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Britain announces big tax rises and spending cuts over the next five years


Economic gloom has settled over the United Kingdom today. As that country's finance minister Jeremy Hunt unveiled his long-awaited autumn budget, he warned of a tough road ahead. Willem Marx reports from London.

WILLEM MARX, BYLINE: This was never going to be an easy sell for Jeremy Hunt. The U.K. is currently in the grips of a fiscal storm exacerbated by the decisions of his predecessor Kwasi Kwarteng and the then-Prime Minister Liz Truss. A few weeks ago, Kwarteng announced the largest tax cut in plans for 50 years. But they were not sufficiently costed, and after an awful reaction from the financial markets, Hunt has entirely reversed course. His proposals to Parliament today have turned the ruling Conservative Party's economic policy on its head and will leave the country with the highest tax burden since the Second World War. They include $65 billion in tax increases and spending cuts over the next five years, with severe long-term implications for Britain's schools, health system and elderly care. Mr. Hunt acknowledged the country was in recession and that his new package would be a bitter pill for many to swallow.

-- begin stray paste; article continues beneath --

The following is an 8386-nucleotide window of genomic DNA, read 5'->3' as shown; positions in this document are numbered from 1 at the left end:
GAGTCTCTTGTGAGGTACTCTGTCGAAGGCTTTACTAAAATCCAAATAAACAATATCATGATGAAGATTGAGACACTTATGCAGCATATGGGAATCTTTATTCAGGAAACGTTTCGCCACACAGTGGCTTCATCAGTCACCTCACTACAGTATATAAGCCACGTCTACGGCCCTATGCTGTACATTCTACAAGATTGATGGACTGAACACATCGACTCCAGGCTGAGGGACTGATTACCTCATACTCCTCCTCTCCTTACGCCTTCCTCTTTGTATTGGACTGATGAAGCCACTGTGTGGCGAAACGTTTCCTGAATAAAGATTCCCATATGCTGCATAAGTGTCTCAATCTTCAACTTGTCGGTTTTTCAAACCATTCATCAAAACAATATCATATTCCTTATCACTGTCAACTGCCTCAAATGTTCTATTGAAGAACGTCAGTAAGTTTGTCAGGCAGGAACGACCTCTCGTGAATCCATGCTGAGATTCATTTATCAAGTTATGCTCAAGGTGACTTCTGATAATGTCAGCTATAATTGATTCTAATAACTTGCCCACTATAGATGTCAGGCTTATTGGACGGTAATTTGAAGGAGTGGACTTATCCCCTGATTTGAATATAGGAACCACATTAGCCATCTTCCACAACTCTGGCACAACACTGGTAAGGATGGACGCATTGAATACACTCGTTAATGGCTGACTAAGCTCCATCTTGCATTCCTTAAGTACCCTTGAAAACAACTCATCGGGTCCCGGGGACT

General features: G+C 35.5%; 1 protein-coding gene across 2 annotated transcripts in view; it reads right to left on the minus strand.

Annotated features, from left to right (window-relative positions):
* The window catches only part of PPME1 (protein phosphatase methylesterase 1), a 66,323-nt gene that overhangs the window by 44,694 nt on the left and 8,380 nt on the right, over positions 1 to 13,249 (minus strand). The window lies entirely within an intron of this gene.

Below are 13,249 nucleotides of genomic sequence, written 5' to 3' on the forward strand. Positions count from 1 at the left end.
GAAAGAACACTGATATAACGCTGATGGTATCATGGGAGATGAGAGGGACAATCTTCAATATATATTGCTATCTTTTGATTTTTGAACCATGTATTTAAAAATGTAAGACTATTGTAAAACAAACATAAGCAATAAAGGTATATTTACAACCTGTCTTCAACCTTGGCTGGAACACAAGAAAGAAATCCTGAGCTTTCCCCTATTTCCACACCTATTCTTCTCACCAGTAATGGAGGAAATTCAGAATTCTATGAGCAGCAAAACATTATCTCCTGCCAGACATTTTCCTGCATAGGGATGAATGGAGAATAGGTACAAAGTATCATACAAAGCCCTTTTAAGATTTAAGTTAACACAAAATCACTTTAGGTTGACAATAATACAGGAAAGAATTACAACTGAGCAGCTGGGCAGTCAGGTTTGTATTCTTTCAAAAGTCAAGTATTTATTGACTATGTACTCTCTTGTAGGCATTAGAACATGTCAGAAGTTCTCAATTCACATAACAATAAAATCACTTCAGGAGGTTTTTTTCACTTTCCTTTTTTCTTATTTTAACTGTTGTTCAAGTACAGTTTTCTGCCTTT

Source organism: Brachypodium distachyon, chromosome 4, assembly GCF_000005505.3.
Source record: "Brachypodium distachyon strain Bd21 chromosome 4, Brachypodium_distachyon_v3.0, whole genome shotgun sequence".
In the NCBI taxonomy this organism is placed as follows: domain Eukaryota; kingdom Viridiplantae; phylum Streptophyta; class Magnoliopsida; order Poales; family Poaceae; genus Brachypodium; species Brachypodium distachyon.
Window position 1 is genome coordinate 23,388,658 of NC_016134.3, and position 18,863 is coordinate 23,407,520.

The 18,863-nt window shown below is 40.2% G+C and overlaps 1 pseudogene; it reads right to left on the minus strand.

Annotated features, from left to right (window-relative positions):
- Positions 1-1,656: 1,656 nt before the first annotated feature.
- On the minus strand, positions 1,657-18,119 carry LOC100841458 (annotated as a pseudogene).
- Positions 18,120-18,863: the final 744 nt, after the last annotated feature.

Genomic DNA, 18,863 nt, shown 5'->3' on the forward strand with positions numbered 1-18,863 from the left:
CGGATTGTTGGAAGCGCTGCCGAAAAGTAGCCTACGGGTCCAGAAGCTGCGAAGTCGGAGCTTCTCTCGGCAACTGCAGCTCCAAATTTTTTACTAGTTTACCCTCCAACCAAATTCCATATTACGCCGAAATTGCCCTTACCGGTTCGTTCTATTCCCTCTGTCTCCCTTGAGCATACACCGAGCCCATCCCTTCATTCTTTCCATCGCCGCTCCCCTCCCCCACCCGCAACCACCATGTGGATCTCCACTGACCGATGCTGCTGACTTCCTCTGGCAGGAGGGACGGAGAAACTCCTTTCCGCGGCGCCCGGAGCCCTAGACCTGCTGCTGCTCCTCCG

JEREMY HUNT: We are not alone in facing these problems, but today we respond to an international crisis with British values. We are honest about the challenges, and we are fair in our solutions.

MARX: While the government has largely blamed the economic headwinds on the pandemic and war in Ukraine, political opponents pointed out that the U.K.'s problems are considerably worse than many of its international peers. Rachel Reeves, the finance minister for the main opposition Labour Party, said that the British people would be left with the consequences of conservative chaos.


RACHEL REEVES: All the country got today was an invoice for the economic carnage that this government has created. Never again can the Conservatives be seen as the party of economic competence.

MARX: New independent official forecasts suggest Britain's economy will shrink next year more than any other large European country. And amid spiraling double-digit inflation, U.K. living standards over the next two years will now fall the fastest in modern history. For NPR News, I'm Willem Marx in London.


Willem Marx
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